Straight, white guys it seems are no longer the dominant force is the American work place. Those classified as "diverse" are the biggest breadwinners, with those in the Lesbian/Gay/Bisexual/Transgender (LGBT) category most likely to make over $100,000, according to a recent survey by CareerBuilder.
To be specific, the CareerBuilder survey found that LGBT workers were the most likely of all segments to earn six figures and, along with Asians, the most likely to earn $50,000 or more (62 percent). That's 2 percent higher than non-diverse workers.
In fact, non-diverse workers, defined as Caucasian males who are not LGBT and not disabled, no longer make up the majority of the workforce. Women now hold down half of all jobs in the U.S. Even though some diverse workers are out-earning everyone else, there is a question as to whether they are being treated equally? According to the survey, which polled more than 1,300 diverse workers, they're not.
One of the aims of the survey was to gauge how their work experience has evolved with their growing proportions in the U.S. workforce. "The U.S. workplace has experienced fundamental shifts over the last two decades that have had a major impact on business, including economic downturns, the introduction of new technology and the strengthening of laws designed to promote equality," said Dr. Sanja Licina, senior director of Talent Intelligence & Consulting at CareerBuilder. "While companies have made strides in creating an inclusive workplace for all workers, there is still work to be done, especially in the areas of hiring, compensation and career advancement."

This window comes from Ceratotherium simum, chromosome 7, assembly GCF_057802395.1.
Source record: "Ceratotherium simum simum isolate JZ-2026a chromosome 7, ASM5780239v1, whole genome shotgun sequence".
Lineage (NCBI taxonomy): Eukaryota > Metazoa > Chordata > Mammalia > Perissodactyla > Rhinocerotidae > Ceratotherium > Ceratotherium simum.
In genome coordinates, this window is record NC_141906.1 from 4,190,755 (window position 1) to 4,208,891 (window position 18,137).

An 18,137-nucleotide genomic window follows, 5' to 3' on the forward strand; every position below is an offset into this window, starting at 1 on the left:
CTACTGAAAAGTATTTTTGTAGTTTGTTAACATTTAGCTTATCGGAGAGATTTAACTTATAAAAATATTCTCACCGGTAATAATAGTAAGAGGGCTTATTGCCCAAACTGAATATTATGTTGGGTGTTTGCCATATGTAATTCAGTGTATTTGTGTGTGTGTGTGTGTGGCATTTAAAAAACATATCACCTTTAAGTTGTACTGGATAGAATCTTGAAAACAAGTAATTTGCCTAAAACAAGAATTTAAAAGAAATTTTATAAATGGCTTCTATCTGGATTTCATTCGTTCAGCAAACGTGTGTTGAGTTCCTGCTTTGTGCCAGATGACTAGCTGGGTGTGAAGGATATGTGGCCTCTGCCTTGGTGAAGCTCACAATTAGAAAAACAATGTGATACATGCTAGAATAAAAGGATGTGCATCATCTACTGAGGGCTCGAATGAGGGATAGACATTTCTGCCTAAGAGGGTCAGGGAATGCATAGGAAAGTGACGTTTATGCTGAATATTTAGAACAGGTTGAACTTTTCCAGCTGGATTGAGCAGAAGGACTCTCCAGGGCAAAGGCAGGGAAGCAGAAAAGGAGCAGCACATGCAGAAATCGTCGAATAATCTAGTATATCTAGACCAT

For example, the survey findings show that there are still inequalities between diverse and non-diverse segments in pay, career advancement and feelings of discrimination. Women and Hispanic workers were twice as likely to hold an administrative or clerical/entry-level job as non-diverse workers. African American workers were nearly twice as likely. More than half of women, Hispanics, and workers with disabilities reported earning less than $50,000, compared to 3-in-10 for non-diverse workers.
It should come as no surprise that the non-diverse workers now are feeling discriminated against -- more than half, at 51 percent, feel diverse workers have a better chance of landing a new job. Thirty-four percent of diverse workers agree.
But most diverse workers don't see their status as an advantage in applying for a new position. Two-thirds of diverse workers don't market themselves as diverse when looking for a job, and of these workers, a quarter believe that marketing themselves as diverse will lessen their chances of getting a job interview. In a word, it's "complicated."